Developing Gardens

School Gardens in the Developing World

School garden, South Africa (Hodge flickr/Creative Commons)

While the focus of my research has been on school gardens in cities in the United States, there has also been a movement in the last few decades to establish gardens in developing countries. These international school gardens offer many of the same benefits as urban gardens do – they provide fresh fruits and vegetables to students, they teach kids and their parents about sustainable farming, and they can enhance academic education. This blog will spotlight several organizations doing exceptional work building school and community gardens in the developing world.

The UN Food and Agriculture Organization’s Special Programme for Food Security published the “School Gardens Concept Note” in 2004, which outlines the benefits of school gardens. The FAO also created a manual for teachers, parents, and communities, Setting up and running a school garden, which provides simple yet comprehensive instructions as to how to start a garden. Most recently, in 2010, the FAO published A New Deal for School Gardens, suggesting what governments and other organizations can do to promote school gardens, including curriculum ideas for the incorporation of garden learning into schools. These resources are incredibly helpful for volunteers and community members looking to start school gardens in developing regions. In addition to informational resources, FAO also provides grants to organizations, especially through the TeleFood initiative, which provides money for small-scale farmers.

Slash and Burn Farming, Belize (Resa, flickr/Creative Commons)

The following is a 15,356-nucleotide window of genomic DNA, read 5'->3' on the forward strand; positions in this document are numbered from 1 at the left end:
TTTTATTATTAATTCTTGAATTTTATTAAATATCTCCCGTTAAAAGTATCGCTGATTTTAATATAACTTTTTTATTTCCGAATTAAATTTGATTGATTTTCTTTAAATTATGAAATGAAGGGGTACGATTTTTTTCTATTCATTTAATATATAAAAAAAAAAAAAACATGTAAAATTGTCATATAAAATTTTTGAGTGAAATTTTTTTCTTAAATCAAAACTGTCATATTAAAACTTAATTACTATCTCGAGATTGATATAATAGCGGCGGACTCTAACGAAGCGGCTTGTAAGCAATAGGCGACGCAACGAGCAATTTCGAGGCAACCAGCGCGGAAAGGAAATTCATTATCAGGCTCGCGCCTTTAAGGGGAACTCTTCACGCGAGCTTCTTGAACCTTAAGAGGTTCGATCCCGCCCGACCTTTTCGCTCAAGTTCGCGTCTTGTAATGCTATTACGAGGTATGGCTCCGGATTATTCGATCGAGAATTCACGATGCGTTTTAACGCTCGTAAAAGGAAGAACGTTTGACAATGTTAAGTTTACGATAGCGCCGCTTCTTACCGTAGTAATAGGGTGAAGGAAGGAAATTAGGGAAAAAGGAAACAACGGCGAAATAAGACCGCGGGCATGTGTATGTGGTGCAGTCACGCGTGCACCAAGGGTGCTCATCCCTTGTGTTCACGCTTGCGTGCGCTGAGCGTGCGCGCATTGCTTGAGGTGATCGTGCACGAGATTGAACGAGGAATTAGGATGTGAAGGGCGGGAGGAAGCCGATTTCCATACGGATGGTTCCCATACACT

Plenty International is a non-profit organization created to support economic self-sufficiency and environmental responsibility in Central America, the U.S., the Caribbean, and Africa. In Belize, they have started GATE, Garden Based Agriculture for Toledo’s Environment. Toledo is the southern most region of Belize, and its economy relies heavily on agriculture. GATE “aims to create a replicable model of local sustainable livelihood and environmental benefit based on organic school gardens”. Most of the rural populations use slash and burn style agriculture (to produce crops such as corn, rice, and beans) which uses five more times the land space than traditional gardens. GATE creates model gardens that demonstrate the benefits of organic gardens and sustainable agriculture. The program also seeks to decrease malnutrition by providing access to local, nutrition foods, and by providing healthy lunches and snacks for students in the schools that they work at. Mrs. Joan Palma, principal of the San Felipe School said, “Since the start of the program we have seen great changes in the academic performances of children. We have also observed behavior changes in having a positive attitude about school. The level of absenteeism has decreased. This program really has had a positive impact on the lives of our children in this small community.”